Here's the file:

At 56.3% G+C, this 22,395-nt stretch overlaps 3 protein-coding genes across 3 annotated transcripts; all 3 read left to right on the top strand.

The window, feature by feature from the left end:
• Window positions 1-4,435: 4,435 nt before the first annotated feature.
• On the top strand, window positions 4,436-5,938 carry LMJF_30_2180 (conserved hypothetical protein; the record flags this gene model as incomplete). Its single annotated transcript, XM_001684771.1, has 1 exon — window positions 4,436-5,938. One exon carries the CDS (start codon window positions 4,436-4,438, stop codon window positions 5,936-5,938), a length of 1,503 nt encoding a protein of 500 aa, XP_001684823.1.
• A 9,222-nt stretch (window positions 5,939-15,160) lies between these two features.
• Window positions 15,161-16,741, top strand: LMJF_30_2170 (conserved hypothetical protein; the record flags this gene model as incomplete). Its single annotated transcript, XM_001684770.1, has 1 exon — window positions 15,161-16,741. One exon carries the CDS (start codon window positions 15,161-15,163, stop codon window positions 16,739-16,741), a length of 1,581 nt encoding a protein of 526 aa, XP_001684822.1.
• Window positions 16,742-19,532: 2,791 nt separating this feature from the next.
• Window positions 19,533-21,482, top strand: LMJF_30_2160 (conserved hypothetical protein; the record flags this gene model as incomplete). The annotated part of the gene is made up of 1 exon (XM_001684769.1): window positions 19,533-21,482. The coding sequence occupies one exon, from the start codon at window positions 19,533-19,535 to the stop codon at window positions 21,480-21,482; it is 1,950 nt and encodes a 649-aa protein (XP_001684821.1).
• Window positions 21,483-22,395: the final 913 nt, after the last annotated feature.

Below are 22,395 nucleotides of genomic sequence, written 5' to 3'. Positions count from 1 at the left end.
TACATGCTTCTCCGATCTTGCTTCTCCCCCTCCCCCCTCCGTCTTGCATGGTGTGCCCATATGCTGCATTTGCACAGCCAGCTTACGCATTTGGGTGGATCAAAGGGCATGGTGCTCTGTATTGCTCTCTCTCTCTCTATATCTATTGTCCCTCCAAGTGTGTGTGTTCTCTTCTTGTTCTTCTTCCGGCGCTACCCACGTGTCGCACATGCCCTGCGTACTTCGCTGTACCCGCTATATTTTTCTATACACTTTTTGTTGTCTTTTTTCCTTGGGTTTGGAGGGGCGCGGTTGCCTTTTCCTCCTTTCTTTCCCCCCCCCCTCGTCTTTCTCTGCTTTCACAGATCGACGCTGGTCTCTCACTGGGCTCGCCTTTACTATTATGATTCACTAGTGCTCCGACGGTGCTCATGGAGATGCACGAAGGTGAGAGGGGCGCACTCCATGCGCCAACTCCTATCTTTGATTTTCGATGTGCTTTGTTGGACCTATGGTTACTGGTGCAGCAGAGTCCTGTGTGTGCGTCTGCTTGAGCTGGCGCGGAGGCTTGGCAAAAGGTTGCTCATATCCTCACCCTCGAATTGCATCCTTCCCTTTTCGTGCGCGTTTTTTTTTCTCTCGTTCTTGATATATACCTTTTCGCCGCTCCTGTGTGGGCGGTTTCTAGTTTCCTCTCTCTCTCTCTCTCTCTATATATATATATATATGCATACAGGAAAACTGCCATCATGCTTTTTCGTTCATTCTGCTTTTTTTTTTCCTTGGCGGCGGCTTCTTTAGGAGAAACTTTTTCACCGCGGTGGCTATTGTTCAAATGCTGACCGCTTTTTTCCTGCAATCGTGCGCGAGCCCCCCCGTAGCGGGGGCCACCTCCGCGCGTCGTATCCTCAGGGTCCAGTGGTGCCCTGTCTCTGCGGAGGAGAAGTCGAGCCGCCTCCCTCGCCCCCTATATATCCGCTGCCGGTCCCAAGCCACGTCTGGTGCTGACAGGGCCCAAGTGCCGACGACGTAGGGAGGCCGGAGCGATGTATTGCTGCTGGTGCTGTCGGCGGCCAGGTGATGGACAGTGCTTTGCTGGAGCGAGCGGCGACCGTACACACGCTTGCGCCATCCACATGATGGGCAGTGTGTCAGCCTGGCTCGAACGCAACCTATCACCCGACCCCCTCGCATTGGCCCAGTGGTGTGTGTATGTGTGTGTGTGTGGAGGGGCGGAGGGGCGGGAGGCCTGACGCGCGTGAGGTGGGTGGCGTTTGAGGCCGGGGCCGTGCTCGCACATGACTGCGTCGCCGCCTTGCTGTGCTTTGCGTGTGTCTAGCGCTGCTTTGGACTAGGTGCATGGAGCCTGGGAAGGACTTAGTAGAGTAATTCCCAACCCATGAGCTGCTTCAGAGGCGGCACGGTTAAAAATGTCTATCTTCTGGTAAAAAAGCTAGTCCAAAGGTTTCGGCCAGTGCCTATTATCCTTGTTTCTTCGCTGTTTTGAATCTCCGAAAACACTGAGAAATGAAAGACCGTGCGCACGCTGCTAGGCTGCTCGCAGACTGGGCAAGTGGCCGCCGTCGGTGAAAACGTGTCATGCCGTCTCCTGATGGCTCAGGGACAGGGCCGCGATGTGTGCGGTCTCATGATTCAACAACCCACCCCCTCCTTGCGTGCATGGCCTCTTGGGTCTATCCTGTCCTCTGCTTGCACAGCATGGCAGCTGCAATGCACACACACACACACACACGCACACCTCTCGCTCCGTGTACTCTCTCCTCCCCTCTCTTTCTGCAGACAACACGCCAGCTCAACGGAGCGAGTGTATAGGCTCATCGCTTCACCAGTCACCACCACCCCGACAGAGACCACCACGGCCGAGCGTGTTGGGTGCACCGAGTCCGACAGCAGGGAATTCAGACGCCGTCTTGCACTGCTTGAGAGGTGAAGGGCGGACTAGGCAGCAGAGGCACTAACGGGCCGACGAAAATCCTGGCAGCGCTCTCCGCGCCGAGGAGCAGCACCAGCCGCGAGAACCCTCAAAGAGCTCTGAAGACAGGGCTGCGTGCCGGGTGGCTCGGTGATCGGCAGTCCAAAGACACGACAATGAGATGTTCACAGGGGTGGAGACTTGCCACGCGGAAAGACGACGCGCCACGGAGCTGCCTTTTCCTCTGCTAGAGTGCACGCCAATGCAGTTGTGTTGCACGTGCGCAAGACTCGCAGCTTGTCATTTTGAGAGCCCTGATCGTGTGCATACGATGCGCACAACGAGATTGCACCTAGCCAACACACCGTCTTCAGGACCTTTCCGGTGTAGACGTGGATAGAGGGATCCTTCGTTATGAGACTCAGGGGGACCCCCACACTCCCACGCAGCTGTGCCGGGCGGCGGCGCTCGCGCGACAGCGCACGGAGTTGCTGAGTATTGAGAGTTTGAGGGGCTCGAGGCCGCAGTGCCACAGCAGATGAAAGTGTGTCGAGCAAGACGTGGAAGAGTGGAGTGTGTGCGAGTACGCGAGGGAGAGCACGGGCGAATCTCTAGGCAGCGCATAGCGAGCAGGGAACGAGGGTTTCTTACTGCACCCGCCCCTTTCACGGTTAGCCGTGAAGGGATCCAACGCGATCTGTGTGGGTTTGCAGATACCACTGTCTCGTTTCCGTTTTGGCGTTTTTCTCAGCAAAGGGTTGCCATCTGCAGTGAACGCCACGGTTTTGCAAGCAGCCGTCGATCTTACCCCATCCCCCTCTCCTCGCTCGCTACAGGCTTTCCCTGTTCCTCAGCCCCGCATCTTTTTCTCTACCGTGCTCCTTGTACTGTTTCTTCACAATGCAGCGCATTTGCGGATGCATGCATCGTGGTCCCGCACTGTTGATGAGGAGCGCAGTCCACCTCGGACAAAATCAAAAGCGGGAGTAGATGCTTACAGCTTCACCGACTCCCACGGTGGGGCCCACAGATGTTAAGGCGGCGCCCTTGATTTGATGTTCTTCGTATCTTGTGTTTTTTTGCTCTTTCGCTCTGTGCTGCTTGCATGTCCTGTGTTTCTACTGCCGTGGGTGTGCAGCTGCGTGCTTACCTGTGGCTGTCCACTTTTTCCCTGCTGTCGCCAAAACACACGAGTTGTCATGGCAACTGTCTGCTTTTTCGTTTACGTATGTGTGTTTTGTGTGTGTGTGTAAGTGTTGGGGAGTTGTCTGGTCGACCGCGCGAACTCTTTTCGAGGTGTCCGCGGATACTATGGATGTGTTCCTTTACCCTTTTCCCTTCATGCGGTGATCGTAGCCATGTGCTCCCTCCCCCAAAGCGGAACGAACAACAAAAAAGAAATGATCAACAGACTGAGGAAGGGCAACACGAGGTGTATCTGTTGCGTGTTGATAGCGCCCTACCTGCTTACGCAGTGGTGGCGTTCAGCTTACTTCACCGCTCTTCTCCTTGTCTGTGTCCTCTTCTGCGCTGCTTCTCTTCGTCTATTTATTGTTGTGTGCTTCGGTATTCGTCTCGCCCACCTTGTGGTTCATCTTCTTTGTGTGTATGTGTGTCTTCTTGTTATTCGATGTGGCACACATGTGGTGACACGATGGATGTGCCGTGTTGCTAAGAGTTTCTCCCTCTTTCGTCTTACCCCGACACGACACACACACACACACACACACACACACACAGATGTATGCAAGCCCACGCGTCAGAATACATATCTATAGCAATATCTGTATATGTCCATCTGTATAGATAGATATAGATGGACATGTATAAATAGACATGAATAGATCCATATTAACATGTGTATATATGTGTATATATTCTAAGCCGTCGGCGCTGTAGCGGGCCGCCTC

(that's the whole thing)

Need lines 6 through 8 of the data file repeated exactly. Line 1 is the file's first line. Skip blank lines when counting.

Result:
• Window positions 15,161-16,741, top strand: LMJF_30_2170 (conserved hypothetical protein; the record flags this gene model as incomplete). Its single annotated transcript, XM_001684770.1, has 1 exon — window positions 15,161-16,741. One exon carries the CDS (start codon window positions 15,161-15,163, stop codon window positions 16,739-16,741), a length of 1,581 nt encoding a protein of 526 aa, XP_001684822.1.
• Window positions 16,742-19,532: 2,791 nt separating this feature from the next.
• Window positions 19,533-21,482, top strand: LMJF_30_2160 (conserved hypothetical protein; the record flags this gene model as incomplete). The annotated part of the gene is made up of 1 exon (XM_001684769.1): window positions 19,533-21,482. The coding sequence occupies one exon, from the start codon at window positions 19,533-19,535 to the stop codon at window positions 21,480-21,482; it is 1,950 nt and encodes a 649-aa protein (XP_001684821.1).